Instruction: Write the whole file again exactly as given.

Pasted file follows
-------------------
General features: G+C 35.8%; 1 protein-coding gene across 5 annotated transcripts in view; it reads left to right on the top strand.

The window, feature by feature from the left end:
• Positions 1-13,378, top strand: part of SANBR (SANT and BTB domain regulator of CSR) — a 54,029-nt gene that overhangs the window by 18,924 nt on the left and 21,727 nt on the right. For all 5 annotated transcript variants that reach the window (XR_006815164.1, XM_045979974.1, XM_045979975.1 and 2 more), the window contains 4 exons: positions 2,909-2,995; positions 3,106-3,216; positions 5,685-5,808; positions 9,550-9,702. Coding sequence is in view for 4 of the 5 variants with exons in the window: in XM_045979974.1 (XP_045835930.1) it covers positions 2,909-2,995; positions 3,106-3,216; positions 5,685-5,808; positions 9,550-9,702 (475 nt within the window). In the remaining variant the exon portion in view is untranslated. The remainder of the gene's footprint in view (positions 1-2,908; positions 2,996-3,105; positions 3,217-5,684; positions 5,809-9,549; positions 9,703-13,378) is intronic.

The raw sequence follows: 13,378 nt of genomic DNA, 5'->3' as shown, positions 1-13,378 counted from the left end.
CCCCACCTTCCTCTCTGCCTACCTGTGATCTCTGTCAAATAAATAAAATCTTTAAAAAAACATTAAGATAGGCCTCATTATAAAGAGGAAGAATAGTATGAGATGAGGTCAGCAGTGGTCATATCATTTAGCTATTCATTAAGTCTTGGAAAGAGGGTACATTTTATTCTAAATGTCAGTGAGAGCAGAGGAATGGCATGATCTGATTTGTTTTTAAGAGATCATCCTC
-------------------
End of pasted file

General features: G+C 35.8%; 1 protein-coding gene across 5 annotated transcripts in view; it reads left to right on the top strand.

The window, feature by feature from the left end:
• Positions 1-13,378, top strand: part of SANBR (SANT and BTB domain regulator of CSR) — a 54,029-nt gene that overhangs the window by 18,924 nt on the left and 21,727 nt on the right. For all 5 annotated transcript variants that reach the window (XR_006815164.1, XM_045979974.1, XM_045979975.1 and 2 more), the window contains 4 exons: positions 2,909-2,995; positions 3,106-3,216; positions 5,685-5,808; positions 9,550-9,702. Coding sequence is in view for 4 of the 5 variants with exons in the window: in XM_045979974.1 (XP_045835930.1) it covers positions 2,909-2,995; positions 3,106-3,216; positions 5,685-5,808; positions 9,550-9,702 (475 nt within the window). In the remaining variant the exon portion in view is untranslated. The remainder of the gene's footprint in view (positions 1-2,908; positions 2,996-3,105; positions 3,217-5,684; positions 5,809-9,549; positions 9,703-13,378) is intronic.

The raw sequence follows: 13,378 nt of genomic DNA, 5'->3' as shown, positions 1-13,378 counted from the left end.
CCCCACCTTCCTCTCTGCCTACCTGTGATCTCTGTCAAATAAATAAAATCTTTAAAAAAACATTAAGATAGGCCTCATTATAAAGAGGAAGAATAGTATGAGATGAGGTCAGCAGTGGTCATATCATTTAGCTATTCATTAAGTCTTGGAAAGAGGGTACATTTTATTCTAAATGTCAGTGAGAGCAGAGGAATGGCATGATCTGATTTGTTTTTAAGAGATCATCCTC